Written by Dave Bancroft, as originally published in The Reverse Review.

Did you see mixed martial artist Anderson Silva’s left foot cave into Belfort’s chin Saturday night? The strike seemed oddly similar to the blow BofA threw at the reverse mortgage world by announcing its departure. It wasn’t too long ago Seattle Mortgage’s acquisition by the largest bank in America garnered tremendous attention while validating our industry. It was a double-decker jack that gave every company in the arena a reason to celebrate and pine to be the next Seattle.

Whispers had the purchase price near $200 million, legitimizing the true arrival of the HECM line, while stamping the quality of our product as Grade A. Now I feel like Belfort, lying still on the Octagon canvas, wondering what just happened. How could BofA forfeit a game they practically owned? Or throw in the towel from the corner, even though the judges had them up on all scorecards?

Something stinks. This thing has the nagging scent of a four-day-old bologna sandwich found between the seats of a truck in Charlotte, North Carolina. I am having a terrible time gulping down what just happened … it doesn’t add up.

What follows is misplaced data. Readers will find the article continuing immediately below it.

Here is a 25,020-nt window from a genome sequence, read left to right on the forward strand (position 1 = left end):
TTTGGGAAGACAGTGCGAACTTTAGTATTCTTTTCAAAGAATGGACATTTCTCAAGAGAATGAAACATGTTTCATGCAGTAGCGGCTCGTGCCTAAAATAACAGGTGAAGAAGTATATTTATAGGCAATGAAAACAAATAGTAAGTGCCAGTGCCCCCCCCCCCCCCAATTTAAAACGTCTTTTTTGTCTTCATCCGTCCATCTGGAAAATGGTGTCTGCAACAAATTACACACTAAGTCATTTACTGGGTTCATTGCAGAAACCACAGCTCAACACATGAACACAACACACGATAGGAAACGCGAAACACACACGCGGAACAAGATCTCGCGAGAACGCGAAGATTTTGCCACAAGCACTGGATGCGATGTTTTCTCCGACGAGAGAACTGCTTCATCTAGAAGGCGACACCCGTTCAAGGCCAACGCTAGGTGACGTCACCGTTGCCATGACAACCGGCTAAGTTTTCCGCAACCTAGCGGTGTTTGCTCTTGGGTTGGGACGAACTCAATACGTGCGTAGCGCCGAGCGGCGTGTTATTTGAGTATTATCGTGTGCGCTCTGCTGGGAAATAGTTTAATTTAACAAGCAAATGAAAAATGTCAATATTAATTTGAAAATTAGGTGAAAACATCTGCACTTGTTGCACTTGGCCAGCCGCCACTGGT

Here is what I do know: I don’t throw away things that aren’t broken. I don’t sacrifice a whole division of a company that is profitable, or shed a revenue maker and portfolio builder for my financial services department for the sake of redeploying manpower. I’m no conspiracy theorist, but this move has me scratching my head and wondering out loud about the underlying motives. We have all read about the Countrywide issues, the foreclosure problems and continued scrutiny of the Merrill Lynch purchase. But to bullet-hole the Reverse Mortgage Division to start up a Legacy Asset Servicing department out of the blue? Come on. From the people I know there, this came as a surprise and secrets in this industry at this level are rarely executed with precision.

My gut feeling is telling me that this has a lot more to do with the future of this product than anybody is caring to discuss. I know many lenders were elated by this news, smiling widely at the fortuitous opportunity to get at the BofA orphaned loans. But I don’t see it that way. This closure has to be autopsied. We can’t be too quick in writing it off as a casualty of the foreclosure mess while not pinpointing the real cause of death. Did anybody else find interesting Paul Ryan’s response to the State of the Union address? Or the front-page news that Republicans propose to slash $74 billion in funding to a whole slew of government programs? The devil is in the details.